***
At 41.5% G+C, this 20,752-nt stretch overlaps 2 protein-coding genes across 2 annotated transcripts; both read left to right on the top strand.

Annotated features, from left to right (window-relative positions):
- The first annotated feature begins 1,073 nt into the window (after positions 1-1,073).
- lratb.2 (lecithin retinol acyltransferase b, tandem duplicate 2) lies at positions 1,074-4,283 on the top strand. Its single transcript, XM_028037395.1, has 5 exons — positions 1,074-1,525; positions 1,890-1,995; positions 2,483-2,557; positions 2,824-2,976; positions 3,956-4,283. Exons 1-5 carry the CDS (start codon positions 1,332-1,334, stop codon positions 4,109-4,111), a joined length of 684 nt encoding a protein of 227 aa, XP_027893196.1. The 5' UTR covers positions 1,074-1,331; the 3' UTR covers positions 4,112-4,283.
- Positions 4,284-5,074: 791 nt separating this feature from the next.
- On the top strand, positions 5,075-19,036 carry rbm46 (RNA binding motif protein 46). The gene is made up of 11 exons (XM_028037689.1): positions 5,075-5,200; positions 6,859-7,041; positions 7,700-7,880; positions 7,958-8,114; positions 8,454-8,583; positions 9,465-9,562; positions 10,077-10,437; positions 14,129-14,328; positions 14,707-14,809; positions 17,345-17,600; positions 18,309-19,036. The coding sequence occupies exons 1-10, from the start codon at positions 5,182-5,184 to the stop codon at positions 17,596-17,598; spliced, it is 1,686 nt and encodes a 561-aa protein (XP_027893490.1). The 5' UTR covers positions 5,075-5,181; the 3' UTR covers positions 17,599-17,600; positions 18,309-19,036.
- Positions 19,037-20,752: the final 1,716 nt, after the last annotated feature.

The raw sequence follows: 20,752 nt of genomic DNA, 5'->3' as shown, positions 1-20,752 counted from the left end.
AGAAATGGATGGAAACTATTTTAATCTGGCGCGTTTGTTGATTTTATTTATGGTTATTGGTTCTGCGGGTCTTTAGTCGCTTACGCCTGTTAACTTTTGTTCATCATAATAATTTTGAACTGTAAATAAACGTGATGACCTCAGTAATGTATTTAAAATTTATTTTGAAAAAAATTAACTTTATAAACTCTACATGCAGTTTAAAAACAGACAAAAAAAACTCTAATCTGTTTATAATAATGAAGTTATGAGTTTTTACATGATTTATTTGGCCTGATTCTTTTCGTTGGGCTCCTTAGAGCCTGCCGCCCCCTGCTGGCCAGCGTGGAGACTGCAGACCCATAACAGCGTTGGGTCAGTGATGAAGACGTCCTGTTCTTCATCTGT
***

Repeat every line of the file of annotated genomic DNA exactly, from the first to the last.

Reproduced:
At 41.5% G+C, this 20,752-nt stretch overlaps 2 protein-coding genes across 2 annotated transcripts; both read left to right on the top strand.

Annotated features, from left to right (window-relative positions):
- The first annotated feature begins 1,073 nt into the window (after positions 1-1,073).
- lratb.2 (lecithin retinol acyltransferase b, tandem duplicate 2) lies at positions 1,074-4,283 on the top strand. Its single transcript, XM_028037395.1, has 5 exons — positions 1,074-1,525; positions 1,890-1,995; positions 2,483-2,557; positions 2,824-2,976; positions 3,956-4,283. Exons 1-5 carry the CDS (start codon positions 1,332-1,334, stop codon positions 4,109-4,111), a joined length of 684 nt encoding a protein of 227 aa, XP_027893196.1. The 5' UTR covers positions 1,074-1,331; the 3' UTR covers positions 4,112-4,283.
- Positions 4,284-5,074: 791 nt separating this feature from the next.
- On the top strand, positions 5,075-19,036 carry rbm46 (RNA binding motif protein 46). The gene is made up of 11 exons (XM_028037689.1): positions 5,075-5,200; positions 6,859-7,041; positions 7,700-7,880; positions 7,958-8,114; positions 8,454-8,583; positions 9,465-9,562; positions 10,077-10,437; positions 14,129-14,328; positions 14,707-14,809; positions 17,345-17,600; positions 18,309-19,036. The coding sequence occupies exons 1-10, from the start codon at positions 5,182-5,184 to the stop codon at positions 17,596-17,598; spliced, it is 1,686 nt and encodes a 561-aa protein (XP_027893490.1). The 5' UTR covers positions 5,075-5,181; the 3' UTR covers positions 17,599-17,600; positions 18,309-19,036.
- Positions 19,037-20,752: the final 1,716 nt, after the last annotated feature.

The raw sequence follows: 20,752 nt of genomic DNA, 5'->3' as shown, positions 1-20,752 counted from the left end.
AGAAATGGATGGAAACTATTTTAATCTGGCGCGTTTGTTGATTTTATTTATGGTTATTGGTTCTGCGGGTCTTTAGTCGCTTACGCCTGTTAACTTTTGTTCATCATAATAATTTTGAACTGTAAATAAACGTGATGACCTCAGTAATGTATTTAAAATTTATTTTGAAAAAAATTAACTTTATAAACTCTACATGCAGTTTAAAAACAGACAAAAAAAACTCTAATCTGTTTATAATAATGAAGTTATGAGTTTTTACATGATTTATTTGGCCTGATTCTTTTCGTTGGGCTCCTTAGAGCCTGCCGCCCCCTGCTGGCCAGCGTGGAGACTGCAGACCCATAACAGCGTTGGGTCAGTGATGAAGACGTCCTGTTCTTCATCTGT